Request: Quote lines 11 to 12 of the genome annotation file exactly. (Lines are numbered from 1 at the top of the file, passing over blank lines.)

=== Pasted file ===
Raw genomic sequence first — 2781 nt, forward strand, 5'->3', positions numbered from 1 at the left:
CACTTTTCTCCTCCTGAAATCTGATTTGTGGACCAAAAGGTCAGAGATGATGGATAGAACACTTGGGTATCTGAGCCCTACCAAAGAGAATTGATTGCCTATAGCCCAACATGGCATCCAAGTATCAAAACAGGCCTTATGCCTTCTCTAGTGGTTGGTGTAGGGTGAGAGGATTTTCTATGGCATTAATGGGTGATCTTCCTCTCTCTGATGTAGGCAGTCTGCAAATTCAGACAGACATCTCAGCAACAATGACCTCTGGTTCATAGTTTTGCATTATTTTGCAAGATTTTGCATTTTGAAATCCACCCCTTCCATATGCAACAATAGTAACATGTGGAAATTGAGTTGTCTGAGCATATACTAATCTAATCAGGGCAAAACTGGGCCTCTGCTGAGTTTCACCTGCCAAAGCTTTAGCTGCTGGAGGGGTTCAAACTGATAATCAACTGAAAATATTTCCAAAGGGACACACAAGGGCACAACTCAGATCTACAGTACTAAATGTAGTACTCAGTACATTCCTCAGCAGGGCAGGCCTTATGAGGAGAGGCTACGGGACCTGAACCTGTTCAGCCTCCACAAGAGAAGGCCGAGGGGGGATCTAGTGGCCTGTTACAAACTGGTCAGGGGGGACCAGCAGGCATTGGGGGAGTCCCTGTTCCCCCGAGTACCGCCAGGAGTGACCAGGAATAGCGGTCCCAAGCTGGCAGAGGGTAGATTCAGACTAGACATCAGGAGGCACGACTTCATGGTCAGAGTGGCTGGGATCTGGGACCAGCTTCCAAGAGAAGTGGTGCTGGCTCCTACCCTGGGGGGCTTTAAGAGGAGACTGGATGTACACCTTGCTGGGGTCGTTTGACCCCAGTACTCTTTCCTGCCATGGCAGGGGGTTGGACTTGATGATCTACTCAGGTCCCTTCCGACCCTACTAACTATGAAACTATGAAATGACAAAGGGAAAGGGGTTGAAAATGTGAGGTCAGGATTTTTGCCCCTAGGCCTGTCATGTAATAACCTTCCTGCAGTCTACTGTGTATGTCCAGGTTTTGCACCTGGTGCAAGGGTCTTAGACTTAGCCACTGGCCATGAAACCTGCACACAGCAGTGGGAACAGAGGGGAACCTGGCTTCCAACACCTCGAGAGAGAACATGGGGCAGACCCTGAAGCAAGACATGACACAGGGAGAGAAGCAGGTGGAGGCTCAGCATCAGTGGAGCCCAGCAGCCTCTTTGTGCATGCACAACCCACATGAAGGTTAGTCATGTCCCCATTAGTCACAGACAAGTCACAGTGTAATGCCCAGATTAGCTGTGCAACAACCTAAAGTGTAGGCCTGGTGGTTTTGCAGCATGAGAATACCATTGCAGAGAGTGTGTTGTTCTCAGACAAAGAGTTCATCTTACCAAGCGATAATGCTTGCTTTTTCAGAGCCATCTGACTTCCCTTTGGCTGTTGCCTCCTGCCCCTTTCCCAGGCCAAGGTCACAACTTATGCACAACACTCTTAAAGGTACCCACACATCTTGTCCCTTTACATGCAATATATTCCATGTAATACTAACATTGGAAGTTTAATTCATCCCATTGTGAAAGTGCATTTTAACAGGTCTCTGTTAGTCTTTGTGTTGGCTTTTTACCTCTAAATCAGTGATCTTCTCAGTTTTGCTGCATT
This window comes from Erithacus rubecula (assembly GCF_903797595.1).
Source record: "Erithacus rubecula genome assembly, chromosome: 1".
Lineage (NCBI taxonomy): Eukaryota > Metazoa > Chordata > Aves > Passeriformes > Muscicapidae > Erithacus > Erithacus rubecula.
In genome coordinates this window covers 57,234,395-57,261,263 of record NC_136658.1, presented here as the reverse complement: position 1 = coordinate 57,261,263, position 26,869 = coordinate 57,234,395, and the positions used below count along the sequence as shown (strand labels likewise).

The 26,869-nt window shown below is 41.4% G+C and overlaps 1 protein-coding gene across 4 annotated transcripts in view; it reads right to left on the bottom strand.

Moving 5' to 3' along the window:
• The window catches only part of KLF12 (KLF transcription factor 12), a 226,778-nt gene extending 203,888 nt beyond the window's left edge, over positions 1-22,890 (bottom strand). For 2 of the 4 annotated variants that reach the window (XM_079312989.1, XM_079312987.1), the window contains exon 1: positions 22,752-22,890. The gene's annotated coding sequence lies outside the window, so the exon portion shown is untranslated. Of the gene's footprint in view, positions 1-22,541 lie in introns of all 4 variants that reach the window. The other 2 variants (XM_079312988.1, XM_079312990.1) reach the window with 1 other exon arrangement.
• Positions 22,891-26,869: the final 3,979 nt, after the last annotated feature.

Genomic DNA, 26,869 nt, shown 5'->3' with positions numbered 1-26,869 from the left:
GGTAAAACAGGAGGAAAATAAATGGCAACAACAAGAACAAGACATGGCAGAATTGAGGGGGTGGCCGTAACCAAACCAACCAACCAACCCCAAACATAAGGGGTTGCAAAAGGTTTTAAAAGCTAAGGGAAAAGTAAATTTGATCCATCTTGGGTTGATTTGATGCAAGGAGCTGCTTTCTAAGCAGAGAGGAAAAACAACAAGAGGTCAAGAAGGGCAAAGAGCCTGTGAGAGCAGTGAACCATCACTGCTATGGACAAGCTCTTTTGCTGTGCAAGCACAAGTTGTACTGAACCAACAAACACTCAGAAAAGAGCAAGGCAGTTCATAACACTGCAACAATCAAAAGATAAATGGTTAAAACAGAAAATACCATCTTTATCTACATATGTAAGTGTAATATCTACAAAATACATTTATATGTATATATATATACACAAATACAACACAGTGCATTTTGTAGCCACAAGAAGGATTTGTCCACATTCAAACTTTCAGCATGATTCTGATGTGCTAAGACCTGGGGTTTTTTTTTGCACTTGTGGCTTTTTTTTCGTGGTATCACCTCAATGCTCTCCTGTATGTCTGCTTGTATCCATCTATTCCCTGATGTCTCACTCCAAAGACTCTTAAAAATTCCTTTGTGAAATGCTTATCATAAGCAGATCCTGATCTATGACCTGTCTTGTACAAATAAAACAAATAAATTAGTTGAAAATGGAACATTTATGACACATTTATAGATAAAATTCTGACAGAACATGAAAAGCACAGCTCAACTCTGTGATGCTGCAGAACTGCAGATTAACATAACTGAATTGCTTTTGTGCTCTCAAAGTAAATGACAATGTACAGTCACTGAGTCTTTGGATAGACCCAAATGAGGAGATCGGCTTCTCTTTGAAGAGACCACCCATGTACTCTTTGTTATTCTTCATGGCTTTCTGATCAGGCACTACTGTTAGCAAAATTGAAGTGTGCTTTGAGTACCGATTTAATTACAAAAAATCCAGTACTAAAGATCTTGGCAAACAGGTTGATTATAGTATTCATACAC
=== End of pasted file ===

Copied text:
Genomic DNA, 26,869 nt, shown 5'->3' with positions numbered 1-26,869 from the left:
GGTAAAACAGGAGGAAAATAAATGGCAACAACAAGAACAAGACATGGCAGAATTGAGGGGGTGGCCGTAACCAAACCAACCAACCAACCCCAAACATAAGGGGTTGCAAAAGGTTTTAAAAGCTAAGGGAAAAGTAAATTTGATCCATCTTGGGTTGATTTGATGCAAGGAGCTGCTTTCTAAGCAGAGAGGAAAAACAACAAGAGGTCAAGAAGGGCAAAGAGCCTGTGAGAGCAGTGAACCATCACTGCTATGGACAAGCTCTTTTGCTGTGCAAGCACAAGTTGTACTGAACCAACAAACACTCAGAAAAGAGCAAGGCAGTTCATAACACTGCAACAATCAAAAGATAAATGGTTAAAACAGAAAATACCATCTTTATCTACATATGTAAGTGTAATATCTACAAAATACATTTATATGTATATATATATACACAAATACAACACAGTGCATTTTGTAGCCACAAGAAGGATTTGTCCACATTCAAACTTTCAGCATGATTCTGATGTGCTAAGACCTGGGGTTTTTTTTTGCACTTGTGGCTTTTTTTTCGTGGTATCACCTCAATGCTCTCCTGTATGTCTGCTTGTATCCATCTATTCCCTGATGTCTCACTCCAAAGACTCTTAAAAATTCCTTTGTGAAATGCTTATCATAAGCAGATCCTGATCTATGACCTGTCTTGTACAAATAAAACAAATAAATTAGTTGAAAATGGAACATTTATGACACATTTATAGATAAAATTCTGACAGAACATGAAAAGCACAGCTCAACTCTGTGATGCTGCAGAACTGCAGATTAACATAACTGAATTGCTTTTGTGCTCTCAAAGTAAATGACAATGTACAGTCACTGAGTCTTTGGATAGACCCAAATGAGGAGATCGGCTTCTCTTTGAAGAGACCACCCATGTACTCTTTGTTATTCTTCATGGCTTTCTGATCAGGCACTACTGTTAGCAAAATTGAAGTGTGCTTTGAGTACCGATTTAATTACAAAAAATCCAGTACTAAAGATCTTGGCAAACAGGTTGATTATAGTATTCATACAC